Contractors' Questions: What's in the UK residence test, other than the 183-day rule?
Contractor’s Question: Is the government going to go ahead with the new Statutory UK Residence Test for tax purposes? I understand that the Test will incorporate the existing 183-day rule as a so-called ‘automatic test’ for UK residency, rather than dropping it as some wanted, but what else will it include?
Expert’s Answer: Under the new proposals, from April 6th next year, an individual’s residence will depend partly on the number of days spent in the UK, but also on their connections to the UK. This will take into account a whole range of factors, such as whether they own property or have business interests here, or where their family are resident.
Unfortunately, despite feedback from tax professionals and others, the new test fails to provide either simplicity or certainty, with the legislation running to nearly 80 pages and many significant terms undefined.
For example, a crucial question for taxpayers in determining residence will be deciding whether they have a ‘home’ in the UK. However, the legislation fails to provide a clear definition of a ‘home’ – merely stating that it could include a vehicle (so presumably sleeping in one’s car could count) and that ‘it will depend on all the circumstances of the case’. This leaves taxpayers trying to decide if they have enough of a connection with a property to decide if it is their home.
With a lack of clear definitions, tax cases in this area will continue to grow. The new rules will be a help, but a number of uncertainties will remain, making many high net worth individuals reluctant to come to the UK or otherwise build connections here.”
The expert was Patrick Stevens, tax partner at Ernst & Young.
Expert’s Answer: The long-awaited Statutory Residence legislation, which has been incorporated in the draft Finance Bill, is a step in the right direction but is unlikely to provide a clear cut answer in more complicated cases.
Disappointingly for those who expected a simple set of rules, the changes cover 55 pages of dense drafting. Despite regular assurances to the contrary, they will not retain the status quo and many people will find themselves resident for UK tax purposes where they would not have been under the existing framework. It therefore seems inevitable that the Treasury will benefit from a windfall as new residents pay additional UK tax.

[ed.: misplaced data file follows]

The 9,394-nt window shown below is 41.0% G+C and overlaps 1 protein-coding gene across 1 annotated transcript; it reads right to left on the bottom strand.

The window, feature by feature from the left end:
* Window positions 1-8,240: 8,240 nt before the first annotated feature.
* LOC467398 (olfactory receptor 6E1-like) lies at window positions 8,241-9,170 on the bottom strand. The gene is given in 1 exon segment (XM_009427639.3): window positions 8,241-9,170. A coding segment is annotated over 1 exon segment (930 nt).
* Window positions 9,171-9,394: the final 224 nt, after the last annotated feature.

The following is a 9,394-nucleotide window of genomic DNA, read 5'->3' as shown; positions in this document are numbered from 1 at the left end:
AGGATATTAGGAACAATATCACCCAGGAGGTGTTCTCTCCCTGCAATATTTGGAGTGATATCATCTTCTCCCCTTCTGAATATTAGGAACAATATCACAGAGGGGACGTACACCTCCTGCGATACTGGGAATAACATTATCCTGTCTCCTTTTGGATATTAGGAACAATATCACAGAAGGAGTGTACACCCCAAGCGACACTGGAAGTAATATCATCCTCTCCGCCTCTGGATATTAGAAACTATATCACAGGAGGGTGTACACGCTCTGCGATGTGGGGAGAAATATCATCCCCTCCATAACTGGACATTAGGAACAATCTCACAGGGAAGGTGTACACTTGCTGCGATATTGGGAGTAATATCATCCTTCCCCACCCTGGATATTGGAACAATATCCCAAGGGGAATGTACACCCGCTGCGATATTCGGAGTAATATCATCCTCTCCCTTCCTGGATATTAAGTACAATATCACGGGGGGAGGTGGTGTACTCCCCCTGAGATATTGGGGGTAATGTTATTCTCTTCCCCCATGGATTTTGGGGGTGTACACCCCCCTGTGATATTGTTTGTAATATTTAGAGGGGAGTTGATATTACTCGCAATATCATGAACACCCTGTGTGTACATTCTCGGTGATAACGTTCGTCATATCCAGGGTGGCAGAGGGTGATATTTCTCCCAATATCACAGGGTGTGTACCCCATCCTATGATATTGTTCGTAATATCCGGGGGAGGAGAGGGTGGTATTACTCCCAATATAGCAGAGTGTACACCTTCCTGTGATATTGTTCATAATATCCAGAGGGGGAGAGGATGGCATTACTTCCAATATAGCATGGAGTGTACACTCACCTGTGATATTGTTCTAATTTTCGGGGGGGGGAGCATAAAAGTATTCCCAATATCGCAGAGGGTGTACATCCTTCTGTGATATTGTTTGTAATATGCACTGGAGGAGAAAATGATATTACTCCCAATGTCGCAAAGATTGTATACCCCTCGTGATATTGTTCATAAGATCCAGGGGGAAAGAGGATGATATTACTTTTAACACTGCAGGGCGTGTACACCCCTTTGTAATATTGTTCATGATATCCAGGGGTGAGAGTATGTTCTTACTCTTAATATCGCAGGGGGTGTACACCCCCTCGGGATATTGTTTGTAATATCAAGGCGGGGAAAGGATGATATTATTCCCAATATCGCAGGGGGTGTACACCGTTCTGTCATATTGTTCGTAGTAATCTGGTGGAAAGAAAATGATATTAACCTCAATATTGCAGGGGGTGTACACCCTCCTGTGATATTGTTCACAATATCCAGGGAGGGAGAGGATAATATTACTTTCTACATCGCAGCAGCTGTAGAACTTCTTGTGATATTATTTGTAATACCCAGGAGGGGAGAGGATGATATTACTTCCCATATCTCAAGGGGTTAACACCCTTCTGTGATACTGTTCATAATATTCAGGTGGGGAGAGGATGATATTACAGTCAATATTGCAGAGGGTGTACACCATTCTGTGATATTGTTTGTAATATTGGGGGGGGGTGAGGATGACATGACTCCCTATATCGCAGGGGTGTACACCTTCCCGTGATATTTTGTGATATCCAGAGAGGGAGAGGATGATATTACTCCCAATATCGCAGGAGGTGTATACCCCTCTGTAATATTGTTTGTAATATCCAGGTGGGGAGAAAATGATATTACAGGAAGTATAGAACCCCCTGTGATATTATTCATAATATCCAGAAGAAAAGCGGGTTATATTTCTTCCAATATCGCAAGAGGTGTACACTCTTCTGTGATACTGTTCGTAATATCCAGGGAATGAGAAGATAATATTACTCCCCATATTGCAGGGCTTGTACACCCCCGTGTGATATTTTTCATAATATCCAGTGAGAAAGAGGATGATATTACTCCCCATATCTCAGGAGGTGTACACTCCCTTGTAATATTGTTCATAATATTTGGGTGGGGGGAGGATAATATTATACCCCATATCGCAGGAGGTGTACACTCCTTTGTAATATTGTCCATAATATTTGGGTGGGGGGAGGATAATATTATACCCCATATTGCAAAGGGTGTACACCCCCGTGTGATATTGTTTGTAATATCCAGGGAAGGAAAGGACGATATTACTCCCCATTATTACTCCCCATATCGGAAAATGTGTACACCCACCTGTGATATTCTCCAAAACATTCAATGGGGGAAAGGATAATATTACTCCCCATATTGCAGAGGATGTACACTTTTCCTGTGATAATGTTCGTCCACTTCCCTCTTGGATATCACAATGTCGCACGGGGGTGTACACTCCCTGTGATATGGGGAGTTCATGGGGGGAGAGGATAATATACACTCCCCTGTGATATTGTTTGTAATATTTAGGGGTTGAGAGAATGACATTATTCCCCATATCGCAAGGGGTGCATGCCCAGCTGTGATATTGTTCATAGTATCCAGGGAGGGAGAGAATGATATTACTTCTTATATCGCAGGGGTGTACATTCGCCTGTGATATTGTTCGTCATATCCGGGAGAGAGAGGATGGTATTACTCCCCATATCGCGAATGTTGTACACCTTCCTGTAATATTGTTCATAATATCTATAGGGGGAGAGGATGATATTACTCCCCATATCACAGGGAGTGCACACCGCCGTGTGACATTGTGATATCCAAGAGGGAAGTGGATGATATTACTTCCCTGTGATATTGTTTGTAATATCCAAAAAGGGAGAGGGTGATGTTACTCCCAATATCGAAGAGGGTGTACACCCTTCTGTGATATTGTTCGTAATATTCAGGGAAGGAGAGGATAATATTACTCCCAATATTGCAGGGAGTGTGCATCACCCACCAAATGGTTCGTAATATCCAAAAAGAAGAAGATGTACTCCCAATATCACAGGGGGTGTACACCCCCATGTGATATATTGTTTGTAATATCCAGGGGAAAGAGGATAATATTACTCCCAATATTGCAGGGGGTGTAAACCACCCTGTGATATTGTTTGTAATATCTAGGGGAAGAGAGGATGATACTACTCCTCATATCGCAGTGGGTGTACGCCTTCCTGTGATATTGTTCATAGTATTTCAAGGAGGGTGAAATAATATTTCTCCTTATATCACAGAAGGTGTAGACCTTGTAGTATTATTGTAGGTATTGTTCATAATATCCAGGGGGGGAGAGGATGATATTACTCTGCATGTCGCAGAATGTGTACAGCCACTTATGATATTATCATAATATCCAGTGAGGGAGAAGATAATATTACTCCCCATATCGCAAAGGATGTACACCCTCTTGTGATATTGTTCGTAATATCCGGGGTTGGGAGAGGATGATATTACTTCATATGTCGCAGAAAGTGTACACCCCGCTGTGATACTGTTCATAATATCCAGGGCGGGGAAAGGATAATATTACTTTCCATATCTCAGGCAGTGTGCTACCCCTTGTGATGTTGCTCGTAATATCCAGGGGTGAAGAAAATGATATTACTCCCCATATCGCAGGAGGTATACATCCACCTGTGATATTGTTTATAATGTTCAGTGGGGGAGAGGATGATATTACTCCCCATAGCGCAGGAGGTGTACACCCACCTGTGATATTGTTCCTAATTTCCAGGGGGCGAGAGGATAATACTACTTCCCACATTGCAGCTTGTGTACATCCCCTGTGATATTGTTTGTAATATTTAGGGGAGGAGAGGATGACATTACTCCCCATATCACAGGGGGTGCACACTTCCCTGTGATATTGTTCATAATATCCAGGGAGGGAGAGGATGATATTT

There have been some further relaxations and helpful clarifications in coming to the latest draft, for example regarding the definition of a ‘home’. However, defining a ‘working day’ either in the UK or overseas as consisting of a mere three hours in certain cases will be impossible to measure accurately or monitor.
While the vast majority of people are likely to fall into the relatively simple categories of the ‘automatic residence test’ [one of the four categories is if they spend at least 183 days in the UK during the tax year] as either resident or not, those at the edges are likely to need a great deal of professional guidance in determining their position under the ’sufficient ties’ tests prior to self-assessing their tax.
As such, this new legislation can be seen as a real let-down since its stated purpose was to offer clarity so that individuals could make informed decisions themselves.”
The expert was Philip Fisher, head of employment tax at PKF.
Expert’s Answer: It is on the surface disappointing that the legislation has grown ever longer but this is a case where longer is better. We need the rules to bring certainty to as many taxpayers as possible and that means spelling out the rules in the law. It is good to see that a number of our concerns – for example around the meaning of ‘home’ – have been addressed, though some remain and we still need guidance in a few areas.
We also welcome the commitment to press ahead with the abolition of ordinary residence which will be welcome simplification and streamlining. Retaining the overseas workday relief in defined situations brings a proper balance to matters.
The expert was Colin Ben-Nathan, chair of the employment taxes committee at the Chartered Institute of Taxation.